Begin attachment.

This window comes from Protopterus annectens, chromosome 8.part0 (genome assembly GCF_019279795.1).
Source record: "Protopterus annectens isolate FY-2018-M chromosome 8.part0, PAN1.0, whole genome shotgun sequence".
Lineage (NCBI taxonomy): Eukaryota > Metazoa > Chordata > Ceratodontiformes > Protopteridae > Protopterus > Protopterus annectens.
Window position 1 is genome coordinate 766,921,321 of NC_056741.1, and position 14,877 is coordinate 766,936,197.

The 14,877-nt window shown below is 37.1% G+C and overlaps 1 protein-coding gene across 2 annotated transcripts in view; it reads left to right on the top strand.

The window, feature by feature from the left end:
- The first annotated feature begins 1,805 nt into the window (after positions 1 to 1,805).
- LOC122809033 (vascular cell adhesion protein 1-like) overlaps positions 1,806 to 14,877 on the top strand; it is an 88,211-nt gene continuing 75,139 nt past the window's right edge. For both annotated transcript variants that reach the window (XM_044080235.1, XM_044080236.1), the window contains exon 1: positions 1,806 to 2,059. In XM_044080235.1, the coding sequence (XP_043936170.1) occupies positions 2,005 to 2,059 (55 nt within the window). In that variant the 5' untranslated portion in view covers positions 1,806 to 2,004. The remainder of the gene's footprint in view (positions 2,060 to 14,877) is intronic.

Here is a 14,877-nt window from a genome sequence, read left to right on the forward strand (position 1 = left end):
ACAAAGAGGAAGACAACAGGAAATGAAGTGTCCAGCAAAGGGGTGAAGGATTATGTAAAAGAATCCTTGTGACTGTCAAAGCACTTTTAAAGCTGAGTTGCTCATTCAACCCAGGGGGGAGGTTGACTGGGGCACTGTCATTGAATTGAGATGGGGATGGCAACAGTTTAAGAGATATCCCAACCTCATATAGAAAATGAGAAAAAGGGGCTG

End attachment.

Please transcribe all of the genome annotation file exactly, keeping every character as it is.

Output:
This window comes from Protopterus annectens, chromosome 8.part0 (genome assembly GCF_019279795.1).
Source record: "Protopterus annectens isolate FY-2018-M chromosome 8.part0, PAN1.0, whole genome shotgun sequence".
Lineage (NCBI taxonomy): Eukaryota > Metazoa > Chordata > Ceratodontiformes > Protopteridae > Protopterus > Protopterus annectens.
Window position 1 is genome coordinate 766,921,321 of NC_056741.1, and position 14,877 is coordinate 766,936,197.

The 14,877-nt window shown below is 37.1% G+C and overlaps 1 protein-coding gene across 2 annotated transcripts in view; it reads left to right on the top strand.

The window, feature by feature from the left end:
- The first annotated feature begins 1,805 nt into the window (after positions 1 to 1,805).
- LOC122809033 (vascular cell adhesion protein 1-like) overlaps positions 1,806 to 14,877 on the top strand; it is an 88,211-nt gene continuing 75,139 nt past the window's right edge. For both annotated transcript variants that reach the window (XM_044080235.1, XM_044080236.1), the window contains exon 1: positions 1,806 to 2,059. In XM_044080235.1, the coding sequence (XP_043936170.1) occupies positions 2,005 to 2,059 (55 nt within the window). In that variant the 5' untranslated portion in view covers positions 1,806 to 2,004. The remainder of the gene's footprint in view (positions 2,060 to 14,877) is intronic.

Here is a 14,877-nt window from a genome sequence, read left to right on the forward strand (position 1 = left end):
ACAAAGAGGAAGACAACAGGAAATGAAGTGTCCAGCAAAGGGGTGAAGGATTATGTAAAAGAATCCTTGTGACTGTCAAAGCACTTTTAAAGCTGAGTTGCTCATTCAACCCAGGGGGGAGGTTGACTGGGGCACTGTCATTGAATTGAGATGGGGATGGCAACAGTTTAAGAGATATCCCAACCTCATATAGAAAATGAGAAAAAGGGGCTG